Devon field boundaries: restoration standards for agri-environment schemes (TIN039)

Dry stone walling


Dry stone walling should be undertaken in accordance with the best standards, traditions and designs of your district. The style should always be consistent with other walls in the immediate locality This may include undressed or single skin constructions or the absence of through stones. In some areas mortared walls may be locally traditional. Where these are to be restored a suitable lime mortar mix should be used, which is breathable and will not crack like ordinary cement.


Figure 7 Newly restored stone faced bank

Where existing walls are being renovated the old wall should be taken down to its foundations before starting work. Where the original stone is no longer available, eg it has been removed in the past or is not in a viable condition to be re-used, replacement stone must be sourced locally and be of a type used in the area. Stone must not be taken from other walls, hedge banks or buildings. Old features of the wall, such as creep holes or built in granite troughs, should be restored and retained.

Please note:
  • Haul stone only when ground conditions are firm enough to prevent damage to adjacent fields.
  • A supplementary payment is available where stone needs to be brought in.
  • The site should be left level and tidy, with surplus stone removed from the site, any earth pits filled in and any disturbed areas returned to grass.
  • Building or restoring a dry stone wall is skilled work. If you do not have the necessary skills to complete the work to the required standard, then we recommend that you employ a reputable contractor.

Figure 8 Example of a dry stone wall

Building a double skinned wall

The foundations or footings should consist of two rows of the largest, evenly shaped stones available, set into a trench of firm subsoil, and should be about 75mm (3'') wider than the base of the wall. Place stones with their longest dimension running into the centre of the wall, with rubble stone packed firmly around them. Soil and other fine stone should not be used as infill because it will wash out.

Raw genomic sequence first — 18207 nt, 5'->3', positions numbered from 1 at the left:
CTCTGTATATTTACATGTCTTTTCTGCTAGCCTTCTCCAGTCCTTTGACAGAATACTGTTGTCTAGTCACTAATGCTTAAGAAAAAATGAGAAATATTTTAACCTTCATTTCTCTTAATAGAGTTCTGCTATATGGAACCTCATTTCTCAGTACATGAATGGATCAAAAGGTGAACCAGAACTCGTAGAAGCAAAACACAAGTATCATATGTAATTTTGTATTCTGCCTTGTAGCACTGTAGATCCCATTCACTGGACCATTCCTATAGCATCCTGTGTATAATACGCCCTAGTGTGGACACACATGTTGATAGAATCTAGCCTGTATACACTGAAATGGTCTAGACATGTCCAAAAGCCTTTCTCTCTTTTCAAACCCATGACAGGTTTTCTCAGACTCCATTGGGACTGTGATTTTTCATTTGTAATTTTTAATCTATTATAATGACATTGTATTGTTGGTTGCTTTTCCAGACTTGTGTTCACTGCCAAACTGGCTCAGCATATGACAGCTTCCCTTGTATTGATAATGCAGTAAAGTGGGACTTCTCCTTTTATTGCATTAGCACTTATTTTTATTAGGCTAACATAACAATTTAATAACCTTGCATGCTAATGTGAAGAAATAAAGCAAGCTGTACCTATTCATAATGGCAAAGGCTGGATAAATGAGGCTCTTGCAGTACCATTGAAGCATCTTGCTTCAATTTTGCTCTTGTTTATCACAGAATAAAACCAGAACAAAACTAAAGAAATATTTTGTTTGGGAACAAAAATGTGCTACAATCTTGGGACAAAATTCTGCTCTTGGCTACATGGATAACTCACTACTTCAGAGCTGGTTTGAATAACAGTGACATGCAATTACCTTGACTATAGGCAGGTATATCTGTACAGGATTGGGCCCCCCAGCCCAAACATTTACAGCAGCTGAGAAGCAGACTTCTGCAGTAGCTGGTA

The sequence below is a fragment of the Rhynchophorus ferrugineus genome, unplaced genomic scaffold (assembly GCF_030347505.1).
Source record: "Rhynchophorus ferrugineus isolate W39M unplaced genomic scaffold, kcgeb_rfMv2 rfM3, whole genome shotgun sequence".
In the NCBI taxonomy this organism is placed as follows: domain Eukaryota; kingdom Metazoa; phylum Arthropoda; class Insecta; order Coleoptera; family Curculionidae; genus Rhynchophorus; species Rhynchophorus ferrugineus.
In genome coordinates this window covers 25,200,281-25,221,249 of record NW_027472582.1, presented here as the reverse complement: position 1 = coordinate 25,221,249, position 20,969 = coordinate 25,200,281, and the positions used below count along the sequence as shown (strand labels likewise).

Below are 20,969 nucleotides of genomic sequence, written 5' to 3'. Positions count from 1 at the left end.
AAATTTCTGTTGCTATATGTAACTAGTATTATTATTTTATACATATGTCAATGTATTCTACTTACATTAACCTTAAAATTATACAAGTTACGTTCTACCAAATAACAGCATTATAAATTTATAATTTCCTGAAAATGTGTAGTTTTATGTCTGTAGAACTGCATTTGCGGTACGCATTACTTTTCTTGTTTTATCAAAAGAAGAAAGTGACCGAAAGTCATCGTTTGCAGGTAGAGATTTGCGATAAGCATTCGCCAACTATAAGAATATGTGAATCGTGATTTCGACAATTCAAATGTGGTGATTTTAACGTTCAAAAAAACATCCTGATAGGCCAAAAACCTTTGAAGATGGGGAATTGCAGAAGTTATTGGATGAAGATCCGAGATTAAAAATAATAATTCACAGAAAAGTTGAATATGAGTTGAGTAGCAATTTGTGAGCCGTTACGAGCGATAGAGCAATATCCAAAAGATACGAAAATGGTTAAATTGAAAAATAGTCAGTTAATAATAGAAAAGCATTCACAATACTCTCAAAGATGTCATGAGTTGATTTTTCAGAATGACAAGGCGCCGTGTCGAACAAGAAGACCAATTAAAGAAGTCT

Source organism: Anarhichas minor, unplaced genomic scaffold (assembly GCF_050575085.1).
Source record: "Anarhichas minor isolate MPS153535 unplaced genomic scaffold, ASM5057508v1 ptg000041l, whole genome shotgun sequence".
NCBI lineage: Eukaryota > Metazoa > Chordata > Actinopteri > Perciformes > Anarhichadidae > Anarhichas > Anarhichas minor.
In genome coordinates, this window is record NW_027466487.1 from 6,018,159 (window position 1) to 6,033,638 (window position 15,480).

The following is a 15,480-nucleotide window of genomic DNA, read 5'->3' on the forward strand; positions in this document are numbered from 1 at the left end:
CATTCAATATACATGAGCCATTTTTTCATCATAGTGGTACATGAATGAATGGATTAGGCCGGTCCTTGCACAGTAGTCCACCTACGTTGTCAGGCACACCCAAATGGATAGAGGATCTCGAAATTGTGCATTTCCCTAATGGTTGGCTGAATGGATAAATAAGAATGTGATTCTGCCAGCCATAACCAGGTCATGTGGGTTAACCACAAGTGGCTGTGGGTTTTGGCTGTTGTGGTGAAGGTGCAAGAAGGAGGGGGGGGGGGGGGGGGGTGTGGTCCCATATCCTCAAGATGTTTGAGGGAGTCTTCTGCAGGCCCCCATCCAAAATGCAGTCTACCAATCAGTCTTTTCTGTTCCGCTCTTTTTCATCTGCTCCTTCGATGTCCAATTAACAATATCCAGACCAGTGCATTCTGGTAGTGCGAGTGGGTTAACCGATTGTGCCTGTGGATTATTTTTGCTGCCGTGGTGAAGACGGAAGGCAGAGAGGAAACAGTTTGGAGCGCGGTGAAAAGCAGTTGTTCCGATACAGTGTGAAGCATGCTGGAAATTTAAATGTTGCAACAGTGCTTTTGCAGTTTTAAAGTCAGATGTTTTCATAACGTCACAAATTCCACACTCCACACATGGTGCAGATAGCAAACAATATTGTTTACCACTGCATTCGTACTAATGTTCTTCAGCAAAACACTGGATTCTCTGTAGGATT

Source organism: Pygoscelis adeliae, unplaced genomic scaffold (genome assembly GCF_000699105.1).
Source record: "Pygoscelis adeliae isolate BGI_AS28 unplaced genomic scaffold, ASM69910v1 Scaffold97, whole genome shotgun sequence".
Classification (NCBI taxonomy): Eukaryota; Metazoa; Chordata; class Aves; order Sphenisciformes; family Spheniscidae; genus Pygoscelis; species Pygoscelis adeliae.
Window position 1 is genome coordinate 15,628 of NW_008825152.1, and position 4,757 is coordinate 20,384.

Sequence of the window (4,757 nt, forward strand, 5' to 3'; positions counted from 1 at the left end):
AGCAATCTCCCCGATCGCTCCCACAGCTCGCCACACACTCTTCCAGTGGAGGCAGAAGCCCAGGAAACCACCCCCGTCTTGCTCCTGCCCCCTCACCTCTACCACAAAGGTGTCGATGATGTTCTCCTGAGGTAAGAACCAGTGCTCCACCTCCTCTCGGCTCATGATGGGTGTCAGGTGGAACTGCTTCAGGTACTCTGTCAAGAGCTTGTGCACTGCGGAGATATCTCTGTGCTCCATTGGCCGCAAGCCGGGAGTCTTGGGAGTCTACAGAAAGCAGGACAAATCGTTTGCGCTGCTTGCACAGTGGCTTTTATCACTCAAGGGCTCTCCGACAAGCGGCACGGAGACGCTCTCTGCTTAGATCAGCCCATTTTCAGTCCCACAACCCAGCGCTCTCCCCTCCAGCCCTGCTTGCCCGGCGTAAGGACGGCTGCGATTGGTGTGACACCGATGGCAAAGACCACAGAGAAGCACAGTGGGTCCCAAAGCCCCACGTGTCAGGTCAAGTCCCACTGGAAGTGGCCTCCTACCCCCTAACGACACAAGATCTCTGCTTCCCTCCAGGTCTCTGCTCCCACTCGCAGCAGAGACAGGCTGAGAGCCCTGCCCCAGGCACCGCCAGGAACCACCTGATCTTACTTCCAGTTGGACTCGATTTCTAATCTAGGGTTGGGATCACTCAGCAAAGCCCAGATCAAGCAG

Figure 9 Example of a dry stone wall

Build up the stones layer by layer, always maintaining the infill slightly higher than the face as you go. Each stone should be firmly seaton the course below, incorporating long tie stones at staggered intervals.

The joints must be broken as in building brickwork and the stones should be set level, or preferably with a slight outward slope to assist drainage. There must be at least one row of through stones at least the width of the wall, seated firm;y to create a strong tie.


Figure 10 Corss section and top view of double skinned wall

Figure 11 Square form of wall ending

There should be two even faces that follow the batter with no bulbes or protruding stones other than the through stones. The wall should taper evenly on both sides to the top.

Coping stones on the top should sit on a level finish and should either be large flat slabs in upright or sloping position or built in castellated style. These stones must be the full width of the wall and sit firmly on both sides to hold the wall secure.

There are two types of wall ending; the square form, which has tie stones across the end, and a quoin, which has a rounded end.


Figure 12 Round form of wall ending
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